Though the human being continues to remain at the center of warfare, contactless warfare in the digital era ensures that future wars will be fought differently, with artificial intelligence, autonomous systems, stand-off weapons, cyber space and space-based ISR (Intelligence Surveillance and Reconnaissance) playing a key role. Given their technical background, the Agniveers will inject numerous additional skill-sets into the Indian Armed Forces, besides bringing down the average age by 4-5 years.
In many modern armed forces around the world, the service period ranges from 2 to 8 years with options for active and reservist service. The argument that shorter duration service could compromise on training, morale and commitment rings hollow.
The Israeli army has service of 30 months and 22 months respectively for men and women, yet enjoys a reputation for being among the best in the world. The US and the UK also have shorter duration contracts. France even has short duration contracts of between one and ten years depending on specialisation. The training for Agniveers will be comparable to the timeframe prevalent in many world-class armed forces.
Fears that the Agnipath Scheme will result in demobilised young soldiers posing a violent threat to society are misplaced. Demobilised soldiers in their 30s regularly leave the army at the end of the mandated “colour service” and do not pose a threat to society. There is no reason to believe that those even younger with better skill-sets and motivation should act differently.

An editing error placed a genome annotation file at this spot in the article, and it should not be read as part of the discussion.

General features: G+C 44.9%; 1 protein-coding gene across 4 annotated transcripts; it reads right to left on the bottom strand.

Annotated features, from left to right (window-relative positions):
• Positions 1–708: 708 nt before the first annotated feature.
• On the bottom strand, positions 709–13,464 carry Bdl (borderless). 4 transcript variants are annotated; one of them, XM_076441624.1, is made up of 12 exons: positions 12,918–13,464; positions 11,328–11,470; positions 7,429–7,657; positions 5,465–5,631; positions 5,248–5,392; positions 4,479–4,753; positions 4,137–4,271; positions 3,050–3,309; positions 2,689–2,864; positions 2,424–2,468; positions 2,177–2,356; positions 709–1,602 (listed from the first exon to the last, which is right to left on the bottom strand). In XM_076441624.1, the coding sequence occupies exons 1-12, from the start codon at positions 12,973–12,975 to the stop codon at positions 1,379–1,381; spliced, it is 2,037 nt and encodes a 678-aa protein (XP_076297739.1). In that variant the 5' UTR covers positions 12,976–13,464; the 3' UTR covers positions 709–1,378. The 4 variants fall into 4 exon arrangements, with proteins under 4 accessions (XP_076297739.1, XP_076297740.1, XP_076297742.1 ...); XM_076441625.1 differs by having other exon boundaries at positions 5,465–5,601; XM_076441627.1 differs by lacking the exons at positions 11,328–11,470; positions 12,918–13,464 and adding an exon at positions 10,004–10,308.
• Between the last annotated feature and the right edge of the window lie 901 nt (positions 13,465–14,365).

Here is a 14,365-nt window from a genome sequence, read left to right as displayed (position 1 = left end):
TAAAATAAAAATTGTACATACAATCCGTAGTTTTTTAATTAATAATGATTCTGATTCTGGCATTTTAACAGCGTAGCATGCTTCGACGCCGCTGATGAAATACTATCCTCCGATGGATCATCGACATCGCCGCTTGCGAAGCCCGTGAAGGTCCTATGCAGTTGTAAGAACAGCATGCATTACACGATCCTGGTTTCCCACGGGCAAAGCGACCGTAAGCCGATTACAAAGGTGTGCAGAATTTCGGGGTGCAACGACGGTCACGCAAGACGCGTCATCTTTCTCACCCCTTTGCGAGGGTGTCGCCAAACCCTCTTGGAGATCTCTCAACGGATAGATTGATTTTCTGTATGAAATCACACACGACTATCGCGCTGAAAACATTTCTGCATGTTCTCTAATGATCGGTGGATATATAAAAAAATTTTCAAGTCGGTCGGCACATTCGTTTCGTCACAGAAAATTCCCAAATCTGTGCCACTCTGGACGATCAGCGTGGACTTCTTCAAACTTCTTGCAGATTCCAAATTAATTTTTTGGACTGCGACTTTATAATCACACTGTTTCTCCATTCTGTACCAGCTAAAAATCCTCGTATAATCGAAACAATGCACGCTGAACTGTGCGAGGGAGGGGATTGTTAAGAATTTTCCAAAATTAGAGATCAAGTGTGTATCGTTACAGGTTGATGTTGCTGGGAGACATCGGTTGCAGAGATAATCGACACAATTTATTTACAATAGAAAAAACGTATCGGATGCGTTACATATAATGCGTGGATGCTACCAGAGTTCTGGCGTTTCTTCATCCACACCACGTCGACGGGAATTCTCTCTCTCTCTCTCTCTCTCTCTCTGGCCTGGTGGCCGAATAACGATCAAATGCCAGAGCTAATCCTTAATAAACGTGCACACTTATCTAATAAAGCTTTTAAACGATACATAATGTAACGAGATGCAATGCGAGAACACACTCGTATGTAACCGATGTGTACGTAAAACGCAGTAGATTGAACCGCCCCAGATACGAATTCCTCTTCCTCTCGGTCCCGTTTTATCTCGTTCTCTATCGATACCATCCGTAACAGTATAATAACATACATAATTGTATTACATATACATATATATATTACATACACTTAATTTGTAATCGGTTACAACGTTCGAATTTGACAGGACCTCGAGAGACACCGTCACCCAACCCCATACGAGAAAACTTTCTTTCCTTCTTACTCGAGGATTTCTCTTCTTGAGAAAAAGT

The AIAC composition of various army units such as the Rashtriya Rifles (RR), the Guards and the Parachute Regiment has worked well. There is no reason why the infusion of Agniveers from all over India into the various regiments of the Indian army should not work equally well. One of the big advantages of the Agnipath Scheme is that it will open up myriad opportunities for the youth and boost civil-military fusion, with demobilised youth becoming worthy representatives of the best regimental traditions of the Indian Armed Forces.
During the colonial era, the British deliberately frequently used a divide-and-rule policy to create interest groups aligned with their interests, including in the armed forces. Mixed regiments based on AIAC intake are definitely in keeping with the changing times. National unity, camaraderie and bonding, including in the Indian armed forces, should not be predicated on caste, community, religion, language or provincial affiliation but on the more equitable notion of being a patriotic Indian. The Agnipath Scheme fully addresses that requirement.
(The author is the Director General of the Manohar Parrikar Institute for Defence Studies and Analyses)